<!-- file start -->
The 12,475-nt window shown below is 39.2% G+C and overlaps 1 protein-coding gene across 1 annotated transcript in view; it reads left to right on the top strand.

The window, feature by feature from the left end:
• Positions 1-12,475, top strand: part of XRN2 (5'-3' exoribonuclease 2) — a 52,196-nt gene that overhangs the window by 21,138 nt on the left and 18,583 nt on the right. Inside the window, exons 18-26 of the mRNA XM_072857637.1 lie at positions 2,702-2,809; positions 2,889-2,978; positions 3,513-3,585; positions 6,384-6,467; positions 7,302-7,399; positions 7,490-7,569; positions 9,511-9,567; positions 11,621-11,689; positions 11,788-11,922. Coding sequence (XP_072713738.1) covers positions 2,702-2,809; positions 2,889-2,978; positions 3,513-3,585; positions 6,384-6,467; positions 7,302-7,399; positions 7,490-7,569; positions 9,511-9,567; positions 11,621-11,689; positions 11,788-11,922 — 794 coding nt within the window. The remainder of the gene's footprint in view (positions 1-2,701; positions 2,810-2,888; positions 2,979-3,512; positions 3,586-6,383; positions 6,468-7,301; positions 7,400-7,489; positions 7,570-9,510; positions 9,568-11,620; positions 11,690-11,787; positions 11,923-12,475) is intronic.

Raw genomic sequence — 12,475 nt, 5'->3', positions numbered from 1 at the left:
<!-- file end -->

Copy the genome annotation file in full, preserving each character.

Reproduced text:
The 12,475-nt window shown below is 39.2% G+C and overlaps 1 protein-coding gene across 1 annotated transcript in view; it reads left to right on the top strand.

The window, feature by feature from the left end:
• Positions 1-12,475, top strand: part of XRN2 (5'-3' exoribonuclease 2) — a 52,196-nt gene that overhangs the window by 21,138 nt on the left and 18,583 nt on the right. Inside the window, exons 18-26 of the mRNA XM_072857637.1 lie at positions 2,702-2,809; positions 2,889-2,978; positions 3,513-3,585; positions 6,384-6,467; positions 7,302-7,399; positions 7,490-7,569; positions 9,511-9,567; positions 11,621-11,689; positions 11,788-11,922. Coding sequence (XP_072713738.1) covers positions 2,702-2,809; positions 2,889-2,978; positions 3,513-3,585; positions 6,384-6,467; positions 7,302-7,399; positions 7,490-7,569; positions 9,511-9,567; positions 11,621-11,689; positions 11,788-11,922 — 794 coding nt within the window. The remainder of the gene's footprint in view (positions 1-2,701; positions 2,810-2,888; positions 2,979-3,512; positions 3,586-6,383; positions 6,468-7,301; positions 7,400-7,489; positions 7,570-9,510; positions 9,568-11,620; positions 11,690-11,787; positions 11,923-12,475) is intronic.

Raw genomic sequence — 12,475 nt, 5'->3', positions numbered from 1 at the left: